ESPN suffers “Johnny Football” fever


Courtesy of Getty Images

The story in sports for about the past two months has been Johnny Manziel, more commonly referred to as Johnny Football. Heading the coverage has been ESPN.

While Johnny Football has done many headline worthy activities like “reportedly” signing autographs in exchange for money, many of the headlines are stories blown out of proportion.

Firstly, Manziel was kicked out of a frat party at the University of Texas. The video went viral. It’s no surprise. College students go to frat parties, but somehow this deserved a discussion on ESPN’s First Take.

A whole article was dedicated to this “news story”; clearly ESPN’s website has also fell under the Johnny Football spell.

In the last year alone, 1212 article results appear when searching “Johnny Manziel” on On the other hand, when searching fellow SEC quarterback Zach Mettenberger, only 403 results are found. These articles range in quality and subject matter so that the reader is never given one view of Manziel. One is defending is Manziel and the next is criticizing all of his actions.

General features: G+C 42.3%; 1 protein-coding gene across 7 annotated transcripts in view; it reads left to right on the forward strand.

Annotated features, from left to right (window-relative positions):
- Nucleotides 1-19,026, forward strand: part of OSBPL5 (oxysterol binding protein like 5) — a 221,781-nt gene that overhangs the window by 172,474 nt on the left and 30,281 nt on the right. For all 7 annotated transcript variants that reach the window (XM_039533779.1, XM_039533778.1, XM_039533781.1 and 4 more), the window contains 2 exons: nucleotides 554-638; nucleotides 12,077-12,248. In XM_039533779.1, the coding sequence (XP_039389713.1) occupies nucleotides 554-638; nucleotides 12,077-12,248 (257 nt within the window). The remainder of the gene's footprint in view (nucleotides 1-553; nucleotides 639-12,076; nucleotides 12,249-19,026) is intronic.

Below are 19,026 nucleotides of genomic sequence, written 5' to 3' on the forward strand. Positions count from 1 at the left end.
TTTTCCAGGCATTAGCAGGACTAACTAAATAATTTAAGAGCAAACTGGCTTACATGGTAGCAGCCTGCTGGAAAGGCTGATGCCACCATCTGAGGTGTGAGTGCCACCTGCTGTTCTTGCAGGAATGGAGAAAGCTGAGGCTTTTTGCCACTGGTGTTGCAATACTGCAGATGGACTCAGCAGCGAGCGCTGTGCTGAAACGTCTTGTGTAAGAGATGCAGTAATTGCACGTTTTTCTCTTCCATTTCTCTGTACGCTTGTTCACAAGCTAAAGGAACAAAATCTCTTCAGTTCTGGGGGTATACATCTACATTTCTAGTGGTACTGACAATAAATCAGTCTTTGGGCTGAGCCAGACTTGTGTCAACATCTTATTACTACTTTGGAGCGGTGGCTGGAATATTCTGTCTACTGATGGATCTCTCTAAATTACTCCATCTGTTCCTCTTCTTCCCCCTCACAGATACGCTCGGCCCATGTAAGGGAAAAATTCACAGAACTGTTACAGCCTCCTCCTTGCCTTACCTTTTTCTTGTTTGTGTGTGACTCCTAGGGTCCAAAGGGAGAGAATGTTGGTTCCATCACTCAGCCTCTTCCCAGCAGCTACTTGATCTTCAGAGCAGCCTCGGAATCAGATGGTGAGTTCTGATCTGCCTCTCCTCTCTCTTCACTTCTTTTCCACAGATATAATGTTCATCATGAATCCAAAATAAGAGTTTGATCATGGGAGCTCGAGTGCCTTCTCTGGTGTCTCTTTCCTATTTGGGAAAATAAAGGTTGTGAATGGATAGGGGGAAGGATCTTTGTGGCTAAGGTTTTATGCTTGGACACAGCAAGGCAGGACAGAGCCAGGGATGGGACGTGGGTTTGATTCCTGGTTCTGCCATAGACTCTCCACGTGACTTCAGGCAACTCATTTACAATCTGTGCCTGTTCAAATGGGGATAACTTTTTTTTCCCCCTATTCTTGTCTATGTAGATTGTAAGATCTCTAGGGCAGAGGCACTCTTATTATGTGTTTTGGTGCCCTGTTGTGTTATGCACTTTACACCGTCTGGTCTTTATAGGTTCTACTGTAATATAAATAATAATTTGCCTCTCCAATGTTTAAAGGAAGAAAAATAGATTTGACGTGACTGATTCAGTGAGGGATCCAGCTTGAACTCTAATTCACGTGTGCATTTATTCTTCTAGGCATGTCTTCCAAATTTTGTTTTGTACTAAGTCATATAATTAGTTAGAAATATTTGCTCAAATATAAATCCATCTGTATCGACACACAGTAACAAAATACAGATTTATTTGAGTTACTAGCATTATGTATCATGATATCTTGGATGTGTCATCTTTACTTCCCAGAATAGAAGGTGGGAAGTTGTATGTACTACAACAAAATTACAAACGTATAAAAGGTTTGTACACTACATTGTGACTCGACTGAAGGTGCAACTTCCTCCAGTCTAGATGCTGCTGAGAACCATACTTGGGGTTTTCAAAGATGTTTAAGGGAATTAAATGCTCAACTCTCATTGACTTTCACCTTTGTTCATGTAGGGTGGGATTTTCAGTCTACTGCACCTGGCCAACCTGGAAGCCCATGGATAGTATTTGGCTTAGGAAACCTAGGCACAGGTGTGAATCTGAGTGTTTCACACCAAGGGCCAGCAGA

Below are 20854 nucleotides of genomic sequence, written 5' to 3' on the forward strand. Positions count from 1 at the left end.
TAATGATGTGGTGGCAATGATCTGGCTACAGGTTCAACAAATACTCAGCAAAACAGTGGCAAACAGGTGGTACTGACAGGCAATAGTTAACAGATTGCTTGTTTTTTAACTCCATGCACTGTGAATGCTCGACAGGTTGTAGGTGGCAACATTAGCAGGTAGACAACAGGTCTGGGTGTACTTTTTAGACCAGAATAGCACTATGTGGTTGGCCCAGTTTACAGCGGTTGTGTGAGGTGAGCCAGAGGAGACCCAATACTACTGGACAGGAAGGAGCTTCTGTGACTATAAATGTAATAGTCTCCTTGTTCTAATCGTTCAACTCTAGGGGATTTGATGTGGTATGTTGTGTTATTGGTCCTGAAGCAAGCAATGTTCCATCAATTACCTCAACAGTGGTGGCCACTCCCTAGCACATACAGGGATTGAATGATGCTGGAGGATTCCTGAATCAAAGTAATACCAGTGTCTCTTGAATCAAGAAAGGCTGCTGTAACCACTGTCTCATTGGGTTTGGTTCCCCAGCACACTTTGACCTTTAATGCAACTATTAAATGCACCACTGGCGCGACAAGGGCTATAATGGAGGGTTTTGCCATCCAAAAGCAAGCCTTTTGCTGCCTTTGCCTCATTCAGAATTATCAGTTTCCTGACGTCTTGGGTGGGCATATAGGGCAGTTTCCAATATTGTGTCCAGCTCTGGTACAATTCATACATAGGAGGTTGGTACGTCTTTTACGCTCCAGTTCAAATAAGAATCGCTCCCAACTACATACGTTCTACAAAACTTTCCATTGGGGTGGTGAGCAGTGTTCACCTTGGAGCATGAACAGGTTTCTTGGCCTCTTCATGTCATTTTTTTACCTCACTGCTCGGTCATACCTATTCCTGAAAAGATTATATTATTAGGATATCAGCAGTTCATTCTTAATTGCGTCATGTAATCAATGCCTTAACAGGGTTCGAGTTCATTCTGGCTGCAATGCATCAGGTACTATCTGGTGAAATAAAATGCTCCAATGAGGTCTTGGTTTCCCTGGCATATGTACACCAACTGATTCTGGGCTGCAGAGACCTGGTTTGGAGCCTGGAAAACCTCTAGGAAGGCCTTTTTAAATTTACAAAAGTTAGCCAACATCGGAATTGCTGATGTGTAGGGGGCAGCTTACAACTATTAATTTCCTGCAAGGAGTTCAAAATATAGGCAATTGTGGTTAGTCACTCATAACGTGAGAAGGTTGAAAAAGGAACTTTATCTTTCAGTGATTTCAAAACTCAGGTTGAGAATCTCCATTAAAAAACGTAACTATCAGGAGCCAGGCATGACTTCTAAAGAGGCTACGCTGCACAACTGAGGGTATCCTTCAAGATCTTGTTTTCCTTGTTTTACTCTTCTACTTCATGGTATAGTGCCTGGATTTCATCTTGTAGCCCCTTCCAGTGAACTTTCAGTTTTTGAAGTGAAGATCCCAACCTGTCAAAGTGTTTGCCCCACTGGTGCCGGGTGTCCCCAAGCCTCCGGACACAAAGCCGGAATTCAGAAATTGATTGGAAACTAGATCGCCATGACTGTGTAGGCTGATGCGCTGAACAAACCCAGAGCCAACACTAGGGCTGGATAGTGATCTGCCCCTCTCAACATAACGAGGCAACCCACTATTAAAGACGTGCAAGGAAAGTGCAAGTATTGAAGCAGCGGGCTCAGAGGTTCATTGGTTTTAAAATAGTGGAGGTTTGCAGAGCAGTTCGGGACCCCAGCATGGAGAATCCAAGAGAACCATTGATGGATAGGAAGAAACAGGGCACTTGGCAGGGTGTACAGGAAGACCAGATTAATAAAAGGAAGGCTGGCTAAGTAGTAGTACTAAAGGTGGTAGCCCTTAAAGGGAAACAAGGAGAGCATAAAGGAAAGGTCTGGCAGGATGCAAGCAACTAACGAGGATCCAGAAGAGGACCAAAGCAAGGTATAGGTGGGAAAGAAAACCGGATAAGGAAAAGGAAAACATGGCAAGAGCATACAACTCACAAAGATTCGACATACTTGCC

This obsession over Johnny Football has not only given the public a distorted view of Manziel but also tarnished ESPN’s reputation across the board. SportsCenter which used to be a great source for quick highlights and analysis has turned into an endless talk show featuring Manziel like stories.

As previously mentioned, First Take, featuring Stephen A Smith and Skip Bayless, is also a culprit for this nonsensical banter. Smith and Bayless are known for their IQ losing discussions but this took it to a whole new level.

“He [Manziel] was asking for it, to walk into this fraternity party under these circumstances,” Bayless said.

ESPN has overloaded us with Johnny Football. That is no mistake. There is no doubt that people at ESPN are aware of the content being produced. They know that anything about Johnny Manziel will get peoples’ attentions.

Google trends has shown that “Johnny Manziel” is a top search term at the moment. The data gives the interest in “Johnny Manziel” at 100, which is the maximum possible.

A day after the first frat party “incident”, ESPN’s two true loves merged into one story; Manziel was pictured wearing a Tim Tebow Jets jersey at another party.

Back when Tebow was leading the Broncos, and even as a backup for the Jets, ESPN found a way to cover every single one of his actions, no matter how insignificant. In ESPN’s perfect world, Manziel would be drafted by the Jaguars and Tebow would be signed. They would then compete for the starting quarterback job.

As the “Worldwide Leader In Sports”, ESPN has the responsibility of covering sports news, but at some point the line must be drawn between news and a twenty year-old’s personal life.